The dish further went global when Chuck Hughes won an Iron Chef America contest in 2011, trouncing his rival with a plate of lobster poutine.
Today, there are poutine restaurants from Thailand and Bermuda to Liverpool, and concoctions like chicken tikka poutine and cheese cake poutine with the gravy replaced by caramel.
Still, the nagging question remains: Is poutine Quebecois or Canadian?
Lesley Chesterman, the food critic at The Montreal Gazette, said it was a sacrilege to call poutine “Canadian,” insisting that, more often than not, poutine outside of Quebec was quite simply not poutine.
“In Vancouver they will get it all wrong — they will use mozzarella,” she said. “People say you can now get cheese curds in Saskatchewan, but it won’t be real poutine. When it crosses the border, it loses its authenticity.”
She added, “Cheese cake poutine is just plain wrong!”
Other leading poutine proponents, including Picard, countered that the Canadian embrace of poutine could be construed as a healthy sign of a country increasingly at peace with both its English- and French-speaking parts.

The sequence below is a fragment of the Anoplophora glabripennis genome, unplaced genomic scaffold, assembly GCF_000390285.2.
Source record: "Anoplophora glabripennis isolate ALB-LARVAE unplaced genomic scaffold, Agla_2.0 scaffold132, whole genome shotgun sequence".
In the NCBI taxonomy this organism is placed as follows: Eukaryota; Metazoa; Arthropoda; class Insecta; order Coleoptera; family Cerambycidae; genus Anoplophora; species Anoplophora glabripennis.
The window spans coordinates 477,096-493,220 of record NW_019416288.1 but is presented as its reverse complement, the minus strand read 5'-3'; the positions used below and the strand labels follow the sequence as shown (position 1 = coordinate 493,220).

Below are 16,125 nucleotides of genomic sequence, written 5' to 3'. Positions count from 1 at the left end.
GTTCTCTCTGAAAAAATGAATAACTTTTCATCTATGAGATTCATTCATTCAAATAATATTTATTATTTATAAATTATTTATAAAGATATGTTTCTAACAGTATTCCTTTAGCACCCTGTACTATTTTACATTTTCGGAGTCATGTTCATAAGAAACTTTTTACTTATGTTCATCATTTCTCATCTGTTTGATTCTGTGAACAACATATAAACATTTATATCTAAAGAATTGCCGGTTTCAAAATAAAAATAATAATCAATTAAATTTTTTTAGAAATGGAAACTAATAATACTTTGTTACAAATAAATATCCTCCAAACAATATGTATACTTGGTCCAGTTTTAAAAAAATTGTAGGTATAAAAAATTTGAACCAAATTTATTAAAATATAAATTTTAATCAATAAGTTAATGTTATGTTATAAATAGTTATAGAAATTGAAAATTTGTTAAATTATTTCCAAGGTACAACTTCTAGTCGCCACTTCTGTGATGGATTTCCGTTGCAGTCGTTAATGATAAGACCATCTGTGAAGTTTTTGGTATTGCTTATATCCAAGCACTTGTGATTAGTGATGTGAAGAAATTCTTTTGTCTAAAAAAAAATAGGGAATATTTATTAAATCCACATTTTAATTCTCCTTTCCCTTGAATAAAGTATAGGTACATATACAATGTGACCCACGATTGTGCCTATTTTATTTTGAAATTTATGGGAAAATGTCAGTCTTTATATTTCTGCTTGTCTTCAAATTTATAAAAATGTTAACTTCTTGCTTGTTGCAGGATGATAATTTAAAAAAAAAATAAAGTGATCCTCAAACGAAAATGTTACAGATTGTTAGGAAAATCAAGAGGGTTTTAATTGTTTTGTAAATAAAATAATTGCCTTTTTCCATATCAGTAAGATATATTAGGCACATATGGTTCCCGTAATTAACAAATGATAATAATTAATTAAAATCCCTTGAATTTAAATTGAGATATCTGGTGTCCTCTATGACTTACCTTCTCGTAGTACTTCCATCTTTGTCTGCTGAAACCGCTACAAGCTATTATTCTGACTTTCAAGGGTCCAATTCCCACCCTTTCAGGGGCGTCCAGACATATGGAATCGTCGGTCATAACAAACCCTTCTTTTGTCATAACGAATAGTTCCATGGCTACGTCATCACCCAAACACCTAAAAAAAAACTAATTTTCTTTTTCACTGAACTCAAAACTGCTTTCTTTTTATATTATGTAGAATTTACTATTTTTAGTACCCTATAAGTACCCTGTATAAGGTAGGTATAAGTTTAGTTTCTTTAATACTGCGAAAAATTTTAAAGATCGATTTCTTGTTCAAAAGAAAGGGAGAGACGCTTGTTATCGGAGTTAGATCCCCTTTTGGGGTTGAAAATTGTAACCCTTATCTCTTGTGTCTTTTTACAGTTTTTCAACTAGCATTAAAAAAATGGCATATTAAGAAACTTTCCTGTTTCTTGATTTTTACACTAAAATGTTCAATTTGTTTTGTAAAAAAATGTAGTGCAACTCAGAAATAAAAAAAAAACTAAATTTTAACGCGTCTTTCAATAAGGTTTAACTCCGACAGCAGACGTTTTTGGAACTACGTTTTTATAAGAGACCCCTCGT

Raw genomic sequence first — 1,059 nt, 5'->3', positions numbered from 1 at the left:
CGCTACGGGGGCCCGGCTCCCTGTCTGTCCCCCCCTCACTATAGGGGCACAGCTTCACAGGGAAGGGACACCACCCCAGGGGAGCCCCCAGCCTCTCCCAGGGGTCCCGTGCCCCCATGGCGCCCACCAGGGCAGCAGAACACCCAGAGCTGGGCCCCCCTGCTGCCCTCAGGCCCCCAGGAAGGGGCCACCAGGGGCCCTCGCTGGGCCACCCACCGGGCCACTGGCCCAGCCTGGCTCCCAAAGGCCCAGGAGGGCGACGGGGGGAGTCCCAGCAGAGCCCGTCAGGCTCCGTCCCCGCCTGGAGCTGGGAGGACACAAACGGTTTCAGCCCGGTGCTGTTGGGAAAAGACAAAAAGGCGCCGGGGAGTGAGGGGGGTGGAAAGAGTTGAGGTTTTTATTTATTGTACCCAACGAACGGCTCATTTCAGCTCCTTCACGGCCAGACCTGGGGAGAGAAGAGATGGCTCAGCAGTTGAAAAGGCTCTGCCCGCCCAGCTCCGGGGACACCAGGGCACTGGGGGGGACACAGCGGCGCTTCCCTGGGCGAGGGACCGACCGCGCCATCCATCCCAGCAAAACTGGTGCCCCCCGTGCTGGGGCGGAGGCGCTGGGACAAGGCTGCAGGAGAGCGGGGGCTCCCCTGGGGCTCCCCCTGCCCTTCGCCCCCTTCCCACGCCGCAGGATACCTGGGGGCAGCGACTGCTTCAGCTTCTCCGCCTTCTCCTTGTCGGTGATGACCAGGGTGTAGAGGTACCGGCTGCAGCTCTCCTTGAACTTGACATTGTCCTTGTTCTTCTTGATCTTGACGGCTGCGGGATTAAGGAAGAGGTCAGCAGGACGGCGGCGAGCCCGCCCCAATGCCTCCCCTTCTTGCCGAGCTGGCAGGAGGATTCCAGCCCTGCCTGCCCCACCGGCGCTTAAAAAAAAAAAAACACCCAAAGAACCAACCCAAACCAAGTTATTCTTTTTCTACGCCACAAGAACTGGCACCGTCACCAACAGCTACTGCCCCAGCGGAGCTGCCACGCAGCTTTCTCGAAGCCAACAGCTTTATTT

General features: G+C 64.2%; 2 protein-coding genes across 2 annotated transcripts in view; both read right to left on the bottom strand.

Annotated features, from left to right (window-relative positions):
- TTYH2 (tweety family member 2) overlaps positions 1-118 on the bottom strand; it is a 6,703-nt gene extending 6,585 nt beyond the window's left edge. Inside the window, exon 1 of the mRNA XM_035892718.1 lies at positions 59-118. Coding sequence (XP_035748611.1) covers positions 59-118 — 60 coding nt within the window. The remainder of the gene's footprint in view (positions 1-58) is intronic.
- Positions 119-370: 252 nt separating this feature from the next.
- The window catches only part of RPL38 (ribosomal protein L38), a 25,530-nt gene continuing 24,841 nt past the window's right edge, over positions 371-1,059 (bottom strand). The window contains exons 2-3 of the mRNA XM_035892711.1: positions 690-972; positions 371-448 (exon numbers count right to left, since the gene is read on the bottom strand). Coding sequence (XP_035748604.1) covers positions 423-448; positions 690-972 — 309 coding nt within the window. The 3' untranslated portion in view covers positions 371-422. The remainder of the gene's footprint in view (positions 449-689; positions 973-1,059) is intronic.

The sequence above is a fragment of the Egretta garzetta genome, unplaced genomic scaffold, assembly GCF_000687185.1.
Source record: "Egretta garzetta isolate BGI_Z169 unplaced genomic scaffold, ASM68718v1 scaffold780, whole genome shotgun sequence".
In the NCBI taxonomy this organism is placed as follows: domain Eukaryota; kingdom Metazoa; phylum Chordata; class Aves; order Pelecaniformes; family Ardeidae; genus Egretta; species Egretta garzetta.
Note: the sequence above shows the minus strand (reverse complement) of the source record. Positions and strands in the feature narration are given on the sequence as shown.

“It is a sign that Canada’s provinces are getting along better. It can be seen as a cultural affirmation,” he said.
Jamie Kennedy, an influential Canadian chef who brought gourmet poutine to Toronto, said accusations that Canada was pilfering poutine from Quebec gave him indigestion, given that there was no such thing as a “Canadian national dish” in multicultural Canada.
“Do we need to endlessly give credit to the Quebecois for inventing it?” he asked.
Whatever its cultural provenance, its origins have more claims than there are curds in a plate of poutine.
One widespread theory is that poutine traces its roots to 1957, to a restaurant formerly known as Le Lutin Qui Rit, or The Laughing Elf, in Warwick, a small town northeast of Montreal, when a customer asked the owner Fernand Lachance to add cheese curds to his fries. Lachance is said to have proclaimed that it would be a “maudite poutine,” or “a hell of a mess.”
A history of poutine on the website of La Banquise notes that other dishes made of potatoes are also called “poutines,” and it could also be derived from the English word “pudding.”
Whatever the truth, some chefs, including Hughes, the creator of the lobster poutine, said politicizing poutine gave the fatty treat far too much importance.
“Poutine,” he said, “is a bad decision at 4 in the morning.”